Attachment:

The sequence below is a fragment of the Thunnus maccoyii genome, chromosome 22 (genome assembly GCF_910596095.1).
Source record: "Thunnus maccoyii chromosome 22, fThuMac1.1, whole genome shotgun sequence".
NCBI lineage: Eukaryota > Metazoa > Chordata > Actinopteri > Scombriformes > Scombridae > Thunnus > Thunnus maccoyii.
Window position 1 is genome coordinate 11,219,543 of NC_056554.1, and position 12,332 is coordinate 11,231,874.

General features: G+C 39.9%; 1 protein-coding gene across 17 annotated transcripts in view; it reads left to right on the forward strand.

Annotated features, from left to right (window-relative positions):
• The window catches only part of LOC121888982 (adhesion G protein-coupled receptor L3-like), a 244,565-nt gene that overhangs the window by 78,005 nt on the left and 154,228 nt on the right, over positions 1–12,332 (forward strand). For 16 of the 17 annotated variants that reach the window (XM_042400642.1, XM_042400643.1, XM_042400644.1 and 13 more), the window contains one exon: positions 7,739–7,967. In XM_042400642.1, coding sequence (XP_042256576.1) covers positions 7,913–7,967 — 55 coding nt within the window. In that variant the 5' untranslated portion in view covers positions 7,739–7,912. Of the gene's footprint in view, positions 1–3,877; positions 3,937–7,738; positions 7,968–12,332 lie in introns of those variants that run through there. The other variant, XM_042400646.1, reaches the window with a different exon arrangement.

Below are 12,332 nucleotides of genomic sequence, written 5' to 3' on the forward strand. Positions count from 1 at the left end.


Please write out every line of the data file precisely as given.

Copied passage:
The sequence below is a fragment of the Thunnus maccoyii genome, chromosome 22 (genome assembly GCF_910596095.1).
Source record: "Thunnus maccoyii chromosome 22, fThuMac1.1, whole genome shotgun sequence".
NCBI lineage: Eukaryota > Metazoa > Chordata > Actinopteri > Scombriformes > Scombridae > Thunnus > Thunnus maccoyii.
Window position 1 is genome coordinate 11,219,543 of NC_056554.1, and position 12,332 is coordinate 11,231,874.

General features: G+C 39.9%; 1 protein-coding gene across 17 annotated transcripts in view; it reads left to right on the forward strand.

Annotated features, from left to right (window-relative positions):
• The window catches only part of LOC121888982 (adhesion G protein-coupled receptor L3-like), a 244,565-nt gene that overhangs the window by 78,005 nt on the left and 154,228 nt on the right, over positions 1–12,332 (forward strand). For 16 of the 17 annotated variants that reach the window (XM_042400642.1, XM_042400643.1, XM_042400644.1 and 13 more), the window contains one exon: positions 7,739–7,967. In XM_042400642.1, coding sequence (XP_042256576.1) covers positions 7,913–7,967 — 55 coding nt within the window. In that variant the 5' untranslated portion in view covers positions 7,739–7,912. Of the gene's footprint in view, positions 1–3,877; positions 3,937–7,738; positions 7,968–12,332 lie in introns of those variants that run through there. The other variant, XM_042400646.1, reaches the window with a different exon arrangement.

Below are 12,332 nucleotides of genomic sequence, written 5' to 3' on the forward strand. Positions count from 1 at the left end.